Nucleotide sequence of the bovine growth hormone
The companies argue that bovine growth hormone
poses no health threat.
Antigenic structure of bovine growth hormone
: Location of a growth enhancing region.
Two American journalists who risked their careers to expose the dangers of rBGH (recombinant bovine growth hormone
), a Rwandan who fought to save mountain gorillas amidst his country's genocidal wars, and a Bolivian worker who won the world's first major victory in the struggle over privatizing public water, are winners of the 12th annual Goldman Environmental Prize.
American farmers regularly administer recombinant Bovine Growth Hormone
(rBGH) to three million cows.
[On December 15, 1998, the Center for Food Safety (a project of the International Center for Technology Assessment) and 20 co-petitioning groups submitted a Citizen Petition before the United States Food and Drug Administration, entitled "Petition Seeking the Withdrawal of the New Animal Drug Application Approval for Posilac[R]--recombinant Bovine Growth Hormone
(rBGH)." The article below is excerpts from the petition.
In its first published evaluation of one of the most controversial animal drugs of the decade, the Food and Drug Administration has declared that dairy milk produced with the help of recombinant bovine growth hormone
(BGH) is as safe to drink as the old-fashioned variety.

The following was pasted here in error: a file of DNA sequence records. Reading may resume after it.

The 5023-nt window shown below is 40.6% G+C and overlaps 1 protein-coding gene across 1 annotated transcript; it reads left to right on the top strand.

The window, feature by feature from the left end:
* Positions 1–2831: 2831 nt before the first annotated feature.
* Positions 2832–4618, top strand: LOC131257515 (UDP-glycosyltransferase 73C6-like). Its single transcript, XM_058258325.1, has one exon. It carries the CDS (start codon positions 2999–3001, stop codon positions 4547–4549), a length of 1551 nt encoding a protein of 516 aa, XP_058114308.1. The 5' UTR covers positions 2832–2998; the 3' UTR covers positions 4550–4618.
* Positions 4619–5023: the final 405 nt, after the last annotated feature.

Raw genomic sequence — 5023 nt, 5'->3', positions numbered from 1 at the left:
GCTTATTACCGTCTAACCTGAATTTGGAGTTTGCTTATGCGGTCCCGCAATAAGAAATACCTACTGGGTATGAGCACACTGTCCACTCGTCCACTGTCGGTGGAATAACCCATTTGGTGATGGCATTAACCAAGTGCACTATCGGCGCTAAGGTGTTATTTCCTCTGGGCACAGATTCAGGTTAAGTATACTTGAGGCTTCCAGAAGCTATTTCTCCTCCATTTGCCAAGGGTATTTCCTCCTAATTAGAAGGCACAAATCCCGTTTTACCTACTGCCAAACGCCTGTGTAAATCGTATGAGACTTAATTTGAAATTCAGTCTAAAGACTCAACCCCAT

A controversial Health Canada drug evaluator, who has been a key figure in exposing the pressure on Health Canada evaluators to approve drugs of questionable safety, including bovine growth hormone
, has been suspended without pay for speaking at an employment equity meeting.
Kopchick and Chen started with the gene that codes for bovine growth hormone
and altered a sequence of its DNA that they hoped would affect growth regulation.
The doubt is due to a genetically engineered drug called rBGH, or bovine growth hormone
. Administered to an estimated 30 percent of conventional dairy cows, the hormone has been shown to increase milk production by up to 15 percent.
It contains an introduction to a variety of food and industrialized agriculture issues: from bovine growth hormone
to avoiding salmonella and finding safe meat; from money saving tips to offset the cost of organic produce to how your choice of cooking utensils can save time and fuel.
Use of the microbially produced bovine growth hormone
appears to be commercially feasible, but some argue that increased milk production is not economically desirable in the United States.